Does avoiding the ‘do-nothing scenario’ mean going nuclear?
Energy Minister Malcolm Wicks warned of the dangers of doing nothing on energy policy, this week, in a speech that critics saw as another step towards building the next generation of nuclear power stations.
Speaking about the Energy Review at the Social Market Foundation, Mr Wicks said that the UK was becoming increasingly reliant on gas imports, so the need to ensure secure, clean, affordable energy supplies for the long term, has never been more critical.
“Although our current energy mix is diverse, with 19% from nuclear, 33% from coal, 40% gas and 4% and rising from renewables, changes at home and beyond our borders require that we rethink our energy future,” he said.
“The changes since 2003 mean now is the time to review UK energy policy.”
He posed several key questions that the review would be addressing:
However, Mr Wicks made no mention of finding ways to actually reduce energy demand from any key sectors.
He added that he wanted the review to have a grown up, informed debate around difficult issues, saying: “There will be challenging decisions to be taken at the end of this process, but it is better to take them soon – and in good time – than to be judged severely by future generations who might otherwise ask why we did not act when we had the opportunity to do so.”
Critics, however, have taken the “challenging decisions” to mean that the review answers are a foregone conclusion in favour of nuclear power.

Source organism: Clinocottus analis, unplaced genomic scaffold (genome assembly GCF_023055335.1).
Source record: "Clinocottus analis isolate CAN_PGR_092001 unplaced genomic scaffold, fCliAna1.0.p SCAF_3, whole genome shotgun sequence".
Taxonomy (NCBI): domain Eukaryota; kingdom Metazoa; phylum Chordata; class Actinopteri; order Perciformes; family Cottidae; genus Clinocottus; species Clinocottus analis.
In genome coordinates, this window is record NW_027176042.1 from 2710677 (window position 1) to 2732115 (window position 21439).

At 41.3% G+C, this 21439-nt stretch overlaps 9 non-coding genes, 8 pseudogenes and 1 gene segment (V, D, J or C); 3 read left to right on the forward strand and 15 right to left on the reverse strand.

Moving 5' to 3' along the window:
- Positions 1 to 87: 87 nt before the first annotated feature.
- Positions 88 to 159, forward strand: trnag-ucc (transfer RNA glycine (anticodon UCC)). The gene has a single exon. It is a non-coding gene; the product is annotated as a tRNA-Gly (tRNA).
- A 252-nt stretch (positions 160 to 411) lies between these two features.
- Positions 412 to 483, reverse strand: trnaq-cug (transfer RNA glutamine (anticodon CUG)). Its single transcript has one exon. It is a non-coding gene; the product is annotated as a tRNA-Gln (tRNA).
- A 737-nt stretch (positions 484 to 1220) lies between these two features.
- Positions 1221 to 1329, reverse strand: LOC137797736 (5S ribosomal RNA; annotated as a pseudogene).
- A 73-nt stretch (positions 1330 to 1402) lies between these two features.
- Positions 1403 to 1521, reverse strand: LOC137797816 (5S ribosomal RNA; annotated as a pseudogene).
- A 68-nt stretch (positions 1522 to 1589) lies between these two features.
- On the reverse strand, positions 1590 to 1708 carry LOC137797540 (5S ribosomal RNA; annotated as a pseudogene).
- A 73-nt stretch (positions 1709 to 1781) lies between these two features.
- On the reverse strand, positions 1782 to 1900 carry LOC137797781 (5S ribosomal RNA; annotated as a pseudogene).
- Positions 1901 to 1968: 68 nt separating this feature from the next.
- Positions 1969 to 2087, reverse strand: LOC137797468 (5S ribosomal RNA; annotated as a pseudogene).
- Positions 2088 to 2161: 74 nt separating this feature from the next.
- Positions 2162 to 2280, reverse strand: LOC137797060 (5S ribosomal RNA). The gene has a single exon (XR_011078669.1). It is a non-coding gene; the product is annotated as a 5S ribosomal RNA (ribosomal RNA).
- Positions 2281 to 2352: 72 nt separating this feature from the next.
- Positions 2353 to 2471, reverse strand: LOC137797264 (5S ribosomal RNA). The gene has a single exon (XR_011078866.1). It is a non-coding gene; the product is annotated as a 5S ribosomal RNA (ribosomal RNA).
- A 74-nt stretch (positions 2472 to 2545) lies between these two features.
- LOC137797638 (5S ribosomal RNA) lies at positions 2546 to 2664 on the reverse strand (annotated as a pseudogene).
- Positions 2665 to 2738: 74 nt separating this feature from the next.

Liberal Democrat Shadow Environment Secretary Norman Baker MP said: “The Minister may have given a speech repeating the Government line that any decision on nuclear will be made pending the conclusions of the Energy Review. However, the suspicion remains that this will function purely as a ‘dodgy dossier’ for a decision that has already been taken.”
“Nuclear power is not the answer to our energy needs. The Government must rule this out now, rather than continue to pour millions of pounds of taxpayers’ money down the drain. We must commit to a cleaner, greener future where our energy requirements are met by an affordable and achievable policy of energy efficiency improvements and investment in a broad range of renewable technologies.”
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